''... the first elected president to be impeached...'

Aftermath Of Impeachment

February 14, 1999

When the textbooks of tomorrow are written, the part about Bill Clinton will almost certainly open with that phrase. His legacy will revolve around the tawdry affair with a young White House intern that led him to become only the second president ever tried for impeachable offenses.

But what has been the impact of the Clinton scandal on the rest of us? Have the workings of government been affected? What about the press? The law? The American workplace?

As events that became a part of our national consciousness start to recede into memory, members of The Sun's Washington bureau take a look at what's left behind and what has changed, now that the impeachment trial is over.

The presidency

He demeaned the presidency. He dishonored his office. He brought shame to it. Those phrases - and worse - were hurled at President Clinton on the Senate floor last week.

But has the impeachment of the president, only the second in history, inflicted lasting damage? According to presidential historians and political scientists, the biggest harm may have been the way that the Clinton scandal has diminished the public's trust in government.

``One of the problems in judging impact is whether this has been about the presidency or about Bill Clinton as president. I think it is more the latter,'' says Charles O. Jones, professor emeritus of political science at the University of Wisconsin. ``If so, then there need not be lasting effects.''

Robert Dallek, a Boston University historian whose subjects have included Franklin D. Roosevelt and Lyndon B. Johnson, agrees that any fallout from impeachment is likely to revolve around the more personal aspects of the presidency, rather than the powers of the office.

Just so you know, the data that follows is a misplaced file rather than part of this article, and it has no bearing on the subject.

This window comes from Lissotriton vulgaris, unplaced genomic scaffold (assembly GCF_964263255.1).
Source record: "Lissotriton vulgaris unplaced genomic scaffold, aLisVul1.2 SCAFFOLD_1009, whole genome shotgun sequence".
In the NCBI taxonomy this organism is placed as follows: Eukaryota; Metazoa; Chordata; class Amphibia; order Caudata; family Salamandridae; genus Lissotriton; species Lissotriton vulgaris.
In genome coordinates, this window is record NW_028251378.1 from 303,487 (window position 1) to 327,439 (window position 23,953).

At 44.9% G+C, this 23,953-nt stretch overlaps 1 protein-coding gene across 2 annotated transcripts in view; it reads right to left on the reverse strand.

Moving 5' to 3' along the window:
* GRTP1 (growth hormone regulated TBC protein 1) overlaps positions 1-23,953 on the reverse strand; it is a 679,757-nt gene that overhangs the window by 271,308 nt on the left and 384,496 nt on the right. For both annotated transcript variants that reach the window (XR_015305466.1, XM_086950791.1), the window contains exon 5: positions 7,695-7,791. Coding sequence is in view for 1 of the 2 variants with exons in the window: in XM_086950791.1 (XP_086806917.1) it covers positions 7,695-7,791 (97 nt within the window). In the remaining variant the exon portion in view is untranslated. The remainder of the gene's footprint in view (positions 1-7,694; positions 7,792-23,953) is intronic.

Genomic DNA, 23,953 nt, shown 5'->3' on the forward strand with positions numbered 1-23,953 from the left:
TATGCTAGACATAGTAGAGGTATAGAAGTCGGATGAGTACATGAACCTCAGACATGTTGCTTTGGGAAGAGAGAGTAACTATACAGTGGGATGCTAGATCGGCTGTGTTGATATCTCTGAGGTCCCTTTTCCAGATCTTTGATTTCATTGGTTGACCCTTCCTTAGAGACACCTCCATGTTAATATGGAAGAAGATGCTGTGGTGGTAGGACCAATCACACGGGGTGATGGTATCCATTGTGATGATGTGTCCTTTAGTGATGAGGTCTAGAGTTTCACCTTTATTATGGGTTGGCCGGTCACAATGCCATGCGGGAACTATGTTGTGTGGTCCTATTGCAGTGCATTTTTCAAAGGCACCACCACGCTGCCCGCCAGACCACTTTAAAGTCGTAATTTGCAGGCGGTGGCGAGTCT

``There is probably going to be a reaction against all this machismo business,'' he predicts, referring to the sexual adventurism of Clinton and modern predecessors such as President John F. Kennedy.

Any changes are likely to be far different from the limitations imposed on the ``imperial presidency'' in the Watergate era.

During the year leading to Richard M. Nixon's resignation in 1974, Congress passed the War Powers Act to restrict the president's ability to commit U.S. military forces without congressional approval.

After Nixon, presidential papers became the property of the federal government; campaign contributions and spending were strictly limited in presidential elections (though inventive politicians found gaping loopholes); and the independent counsel's office was created, establishing, in effect, an investigative authority whose only purpose was to probe the president and senior members of his government.

The Clinton impeachment is not expected to generate new curbs on presidential power. If the independent counsel statute is scrapped, as some expect, it would result in fewer limitations on future presidents.

There has been another less noticeable, though profoundly corrosive, consequence of the Clinton scandal: Trust in government, which had started to move up in the mid-1990s, after a long period of decline, took a sharp drop over the past year.

``The prevailing wisdom is that impeachment hasn't changed the presidency at all,'' says Paul C. Light, director of the Center for Public Service at the Brookings Institution. ``The government is continuing to function. But there is evidence of a fairly significant decline in public confidence in government.''

In 1997, just before the world learned the name Monica Lewinsky, 38 percent of Americans said that government could be trusted to do the right thing all or most of the time. Last month, that figure had been cut in half - to just 19 percent - according to a national survey by the Center on Policy Attitudes, an independent group of social science researchers.

It was during the last presidential scandal - the Iran-contra affair of the 1980s - that discontent with government began to increase noticeably. And it would take almost a decade after that before public trust started to rebound.

Paul West

Campaign 2000

As the Senate trial wound down, one Republican offered an unusually candid - and cutting - assessment of his party's plight.

``The GOP is standing in quicksand,'' Sen. Ben Nighthorse Campbell of Colorado told a reporter. Voters ``aren't going to compartmentalize [impeachment]. This has implications for the year 2000.''

Polls say the same thing. A majority of Americans think Republicans will be punished politically for trying to drive Bill Clinton from office. Clinton is described as bent on revenge - and determined to engineer the defeat of Republican representatives who pressed the case against him.

But the next national election is 21 months away. And political consultants in both parties believe that is plenty of time for impeachment to vanish as an issue - even if Clinton's ardent defenders try to make it one.

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